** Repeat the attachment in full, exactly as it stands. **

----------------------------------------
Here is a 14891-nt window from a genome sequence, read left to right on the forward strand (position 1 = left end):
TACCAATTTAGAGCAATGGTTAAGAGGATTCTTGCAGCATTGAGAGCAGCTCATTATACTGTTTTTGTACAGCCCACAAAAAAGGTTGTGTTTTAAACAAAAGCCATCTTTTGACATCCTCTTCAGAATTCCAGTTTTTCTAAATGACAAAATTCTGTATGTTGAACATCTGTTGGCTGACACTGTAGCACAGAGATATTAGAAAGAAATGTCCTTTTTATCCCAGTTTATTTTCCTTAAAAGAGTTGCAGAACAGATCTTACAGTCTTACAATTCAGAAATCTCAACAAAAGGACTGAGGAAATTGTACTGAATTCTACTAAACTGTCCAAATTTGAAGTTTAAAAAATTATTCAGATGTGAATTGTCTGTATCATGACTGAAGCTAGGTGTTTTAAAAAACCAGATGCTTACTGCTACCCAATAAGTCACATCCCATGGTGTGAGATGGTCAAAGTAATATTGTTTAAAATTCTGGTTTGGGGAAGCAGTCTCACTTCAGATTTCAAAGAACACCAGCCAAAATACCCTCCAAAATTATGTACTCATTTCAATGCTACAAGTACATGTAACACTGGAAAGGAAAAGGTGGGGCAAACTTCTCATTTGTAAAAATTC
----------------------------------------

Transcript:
Here is a 14891-nt window from a genome sequence, read left to right on the forward strand (position 1 = left end):
TACCAATTTAGAGCAATGGTTAAGAGGATTCTTGCAGCATTGAGAGCAGCTCATTATACTGTTTTTGTACAGCCCACAAAAAAGGTTGTGTTTTAAACAAAAGCCATCTTTTGACATCCTCTTCAGAATTCCAGTTTTTCTAAATGACAAAATTCTGTATGTTGAACATCTGTTGGCTGACACTGTAGCACAGAGATATTAGAAAGAAATGTCCTTTTTATCCCAGTTTATTTTCCTTAAAAGAGTTGCAGAACAGATCTTACAGTCTTACAATTCAGAAATCTCAACAAAAGGACTGAGGAAATTGTACTGAATTCTACTAAACTGTCCAAATTTGAAGTTTAAAAAATTATTCAGATGTGAATTGTCTGTATCATGACTGAAGCTAGGTGTTTTAAAAAACCAGATGCTTACTGCTACCCAATAAGTCACATCCCATGGTGTGAGATGGTCAAAGTAATATTGTTTAAAATTCTGGTTTGGGGAAGCAGTCTCACTTCAGATTTCAAAGAACACCAGCCAAAATACCCTCCAAAATTATGTACTCATTTCAATGCTACAAGTACATGTAACACTGGAAAGGAAAAGGTGGGGCAAACTTCTCATTTGTAAAAATTC